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Solar Panel Power To The Yurt

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Old 04-23-2012, 02:16 PM   #1
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Default Solar panel power to the yurt

Next month I am going to pick up one of those starter solar kits at harbor freight and use them to charge a couple of marine batteries just to use for LED lights in the yurt and perhaps a radio here and there. Will post some pics once I get it all set up.

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Old 04-23-2012, 03:51 PM   #2
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You mean one of these:
Solar Panel Kit - Save on this 45 Watt Solar Panel Kit

What kind of marine batteries are you considering? I think you should also look at putting two large 6v golf cart batteries in parallel. They will give you more amp hours (Ah) which might come in handy at some point down the road.

Based on a really quick search the price is about the same but a 6v battery like these will have 232Ah and a marine battery like this only 66 Ah.

The difference being the lower 6v unit is not good for a starting battery which you don't need. Even other marine batteries for trolling motors are usually only up to 100Ah.

If you choose the right batteries now, you can keep adding to the bank of them over time and with time have enough to power some larger power needs using an inverter.

Please post back what you learn about this so we can benefit from your research!
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Old 04-23-2012, 03:54 PM   #3
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I found some other links to discussions on this:
6V vs 12v batteries - Fiberglass RV
Batteries: 6v Vs. 12v? - Forest River Forums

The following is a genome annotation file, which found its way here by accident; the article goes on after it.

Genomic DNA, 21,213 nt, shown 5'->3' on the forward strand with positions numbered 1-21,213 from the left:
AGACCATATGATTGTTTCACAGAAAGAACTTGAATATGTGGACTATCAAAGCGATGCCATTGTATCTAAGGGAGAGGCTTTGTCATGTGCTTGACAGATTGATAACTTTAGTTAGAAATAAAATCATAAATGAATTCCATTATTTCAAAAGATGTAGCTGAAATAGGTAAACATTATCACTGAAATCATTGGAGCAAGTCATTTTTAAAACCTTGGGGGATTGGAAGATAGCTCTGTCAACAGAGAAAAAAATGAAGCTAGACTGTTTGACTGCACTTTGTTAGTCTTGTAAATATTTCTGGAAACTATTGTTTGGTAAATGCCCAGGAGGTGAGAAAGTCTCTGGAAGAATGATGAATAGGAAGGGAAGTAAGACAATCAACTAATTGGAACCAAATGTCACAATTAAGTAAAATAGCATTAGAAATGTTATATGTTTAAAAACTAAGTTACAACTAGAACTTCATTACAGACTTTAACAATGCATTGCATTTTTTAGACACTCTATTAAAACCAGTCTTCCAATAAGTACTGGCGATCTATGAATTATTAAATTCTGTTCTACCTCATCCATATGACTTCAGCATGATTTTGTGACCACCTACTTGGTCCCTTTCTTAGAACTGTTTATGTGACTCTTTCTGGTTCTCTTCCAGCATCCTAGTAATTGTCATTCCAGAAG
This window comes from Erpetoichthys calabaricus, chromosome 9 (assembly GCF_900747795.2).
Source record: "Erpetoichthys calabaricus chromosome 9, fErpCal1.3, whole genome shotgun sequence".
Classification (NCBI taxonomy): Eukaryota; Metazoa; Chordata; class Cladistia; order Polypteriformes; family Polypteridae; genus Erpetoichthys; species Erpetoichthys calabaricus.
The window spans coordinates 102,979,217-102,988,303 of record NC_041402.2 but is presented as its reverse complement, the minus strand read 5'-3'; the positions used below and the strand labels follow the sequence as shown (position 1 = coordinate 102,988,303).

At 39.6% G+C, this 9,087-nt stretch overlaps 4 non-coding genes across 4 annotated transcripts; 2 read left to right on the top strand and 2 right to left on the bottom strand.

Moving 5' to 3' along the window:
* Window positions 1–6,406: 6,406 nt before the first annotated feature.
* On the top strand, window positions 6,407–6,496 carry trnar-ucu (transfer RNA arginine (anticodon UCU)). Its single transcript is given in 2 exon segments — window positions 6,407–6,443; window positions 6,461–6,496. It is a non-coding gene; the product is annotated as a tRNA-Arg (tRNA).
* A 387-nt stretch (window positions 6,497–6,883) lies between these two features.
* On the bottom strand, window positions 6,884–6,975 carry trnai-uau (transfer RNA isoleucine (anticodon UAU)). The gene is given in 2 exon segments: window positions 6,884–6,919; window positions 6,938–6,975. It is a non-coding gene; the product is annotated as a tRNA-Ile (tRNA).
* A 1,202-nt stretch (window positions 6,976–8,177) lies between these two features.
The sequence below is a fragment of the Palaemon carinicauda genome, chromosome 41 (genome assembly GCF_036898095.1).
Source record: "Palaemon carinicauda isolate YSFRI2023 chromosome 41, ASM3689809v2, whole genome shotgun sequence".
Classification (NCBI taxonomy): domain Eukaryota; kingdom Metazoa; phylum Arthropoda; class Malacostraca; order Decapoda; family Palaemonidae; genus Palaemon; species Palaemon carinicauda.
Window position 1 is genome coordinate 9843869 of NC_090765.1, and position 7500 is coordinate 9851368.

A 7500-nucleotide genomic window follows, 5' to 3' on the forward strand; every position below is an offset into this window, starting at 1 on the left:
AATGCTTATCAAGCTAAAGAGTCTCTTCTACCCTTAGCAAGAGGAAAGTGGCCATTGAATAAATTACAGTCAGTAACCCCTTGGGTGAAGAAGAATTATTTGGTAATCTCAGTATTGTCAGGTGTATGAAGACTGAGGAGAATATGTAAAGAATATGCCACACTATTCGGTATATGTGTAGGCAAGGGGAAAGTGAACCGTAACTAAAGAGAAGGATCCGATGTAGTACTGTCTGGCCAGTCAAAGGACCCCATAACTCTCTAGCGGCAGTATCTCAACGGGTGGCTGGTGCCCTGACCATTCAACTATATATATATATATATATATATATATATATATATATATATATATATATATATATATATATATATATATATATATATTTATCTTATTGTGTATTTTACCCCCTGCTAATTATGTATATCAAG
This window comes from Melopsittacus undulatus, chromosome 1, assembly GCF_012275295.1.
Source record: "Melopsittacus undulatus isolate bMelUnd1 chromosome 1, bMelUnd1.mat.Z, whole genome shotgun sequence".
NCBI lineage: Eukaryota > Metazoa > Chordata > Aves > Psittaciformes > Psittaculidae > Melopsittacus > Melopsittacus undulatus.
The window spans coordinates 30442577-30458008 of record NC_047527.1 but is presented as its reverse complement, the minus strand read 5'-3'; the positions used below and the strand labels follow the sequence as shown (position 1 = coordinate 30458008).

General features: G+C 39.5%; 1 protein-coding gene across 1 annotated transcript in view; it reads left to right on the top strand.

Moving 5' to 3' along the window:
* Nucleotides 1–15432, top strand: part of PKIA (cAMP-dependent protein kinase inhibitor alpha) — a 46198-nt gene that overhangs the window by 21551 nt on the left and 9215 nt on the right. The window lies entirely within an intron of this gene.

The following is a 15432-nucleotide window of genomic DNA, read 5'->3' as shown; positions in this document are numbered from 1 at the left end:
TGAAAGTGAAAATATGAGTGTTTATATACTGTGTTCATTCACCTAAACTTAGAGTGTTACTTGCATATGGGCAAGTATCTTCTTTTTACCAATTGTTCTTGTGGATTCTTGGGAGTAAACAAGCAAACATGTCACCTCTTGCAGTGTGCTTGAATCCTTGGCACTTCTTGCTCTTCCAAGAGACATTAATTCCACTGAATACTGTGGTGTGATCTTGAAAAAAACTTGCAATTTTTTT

Amp Hours on Joining Two 6v Batteries to Make 12v . . . - Cruisers & Sailing Forums

I was wrong, you don't double the Ah in parallel but they still end up giving more power.
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Old 04-23-2012, 04:11 PM   #4
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Actually I do believe you double the AH when you hook them in parallel. The more batteries you have, the more storage you have. When you connect them in series, you increase the voltage not the storage. With the golf cart batteries, you would have to hook up 2 of those batteries in series to deliver 12 volts, but you would keep the same AH rating 232 hours.

The marine batteries I was looking at were here:

Marine Deep Cycle/RV Battery, Group Size 29HM- DieHard-Automotive-Batteries-Marine Batteries

115 AH each, in parallel would be 230 AH, so would be the same in price basically.. However, if I got the golf cart batteries, I would have to buy 4 batteries, hook each set of 2 in series, then those series together in parallel to achieve greater AH.. At least that is how I understand it, but I could be wrong.

Fortunately there is a battery store right across the street from Harbor Freight so I can ask them. That solar kit you mentioned, I have a coupon to drop the price to $149.00. Really can't beat that!
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Old 04-23-2012, 04:19 PM   #5
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Based on what I have read in the past I think larger 6v is the way to go. You can put 2 6v in series and get 12v, so you don't need 4 of them, just two. That still offers the same power but I think the 6v will last longer. Ask the battery store what they recommend.

Keep in mind you might want to add a few more down the road so putting the money into what will work better as you add-on.
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Old 04-23-2012, 07:28 PM   #6